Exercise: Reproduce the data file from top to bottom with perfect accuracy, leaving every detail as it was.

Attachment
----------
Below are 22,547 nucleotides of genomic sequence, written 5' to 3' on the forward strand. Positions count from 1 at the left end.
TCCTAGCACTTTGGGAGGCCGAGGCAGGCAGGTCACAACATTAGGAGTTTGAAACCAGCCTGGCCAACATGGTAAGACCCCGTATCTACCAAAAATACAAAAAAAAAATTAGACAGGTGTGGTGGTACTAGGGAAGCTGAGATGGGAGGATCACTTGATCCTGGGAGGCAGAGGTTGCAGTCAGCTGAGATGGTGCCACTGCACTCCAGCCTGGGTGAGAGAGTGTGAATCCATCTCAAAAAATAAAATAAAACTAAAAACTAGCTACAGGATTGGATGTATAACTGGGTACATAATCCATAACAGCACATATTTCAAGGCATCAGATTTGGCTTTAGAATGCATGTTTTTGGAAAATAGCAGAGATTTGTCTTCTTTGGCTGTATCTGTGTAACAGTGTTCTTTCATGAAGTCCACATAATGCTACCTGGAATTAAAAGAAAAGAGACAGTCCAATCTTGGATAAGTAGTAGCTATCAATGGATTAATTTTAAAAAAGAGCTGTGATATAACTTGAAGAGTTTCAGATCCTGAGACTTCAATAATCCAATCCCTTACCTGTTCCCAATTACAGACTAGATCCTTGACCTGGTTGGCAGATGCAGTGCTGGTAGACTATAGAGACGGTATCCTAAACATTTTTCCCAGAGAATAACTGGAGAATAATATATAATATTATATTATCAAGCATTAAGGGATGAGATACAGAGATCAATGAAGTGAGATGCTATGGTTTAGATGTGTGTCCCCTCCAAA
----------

Below are 22,547 nucleotides of genomic sequence, written 5' to 3' on the forward strand. Positions count from 1 at the left end.
TCCTAGCACTTTGGGAGGCCGAGGCAGGCAGGTCACAACATTAGGAGTTTGAAACCAGCCTGGCCAACATGGTAAGACCCCGTATCTACCAAAAATACAAAAAAAAAATTAGACAGGTGTGGTGGTACTAGGGAAGCTGAGATGGGAGGATCACTTGATCCTGGGAGGCAGAGGTTGCAGTCAGCTGAGATGGTGCCACTGCACTCCAGCCTGGGTGAGAGAGTGTGAATCCATCTCAAAAAATAAAATAAAACTAAAAACTAGCTACAGGATTGGATGTATAACTGGGTACATAATCCATAACAGCACATATTTCAAGGCATCAGATTTGGCTTTAGAATGCATGTTTTTGGAAAATAGCAGAGATTTGTCTTCTTTGGCTGTATCTGTGTAACAGTGTTCTTTCATGAAGTCCACATAATGCTACCTGGAATTAAAAGAAAAGAGACAGTCCAATCTTGGATAAGTAGTAGCTATCAATGGATTAATTTTAAAAAAGAGCTGTGATATAACTTGAAGAGTTTCAGATCCTGAGACTTCAATAATCCAATCCCTTACCTGTTCCCAATTACAGACTAGATCCTTGACCTGGTTGGCAGATGCAGTGCTGGTAGACTATAGAGACGGTATCCTAAACATTTTTCCCAGAGAATAACTGGAGAATAATATATAATATTATATTATCAAGCATTAAGGGATGAGATACAGAGATCAATGAAGTGAGATGCTATGGTTTAGATGTGTGTCCCCTCCAAA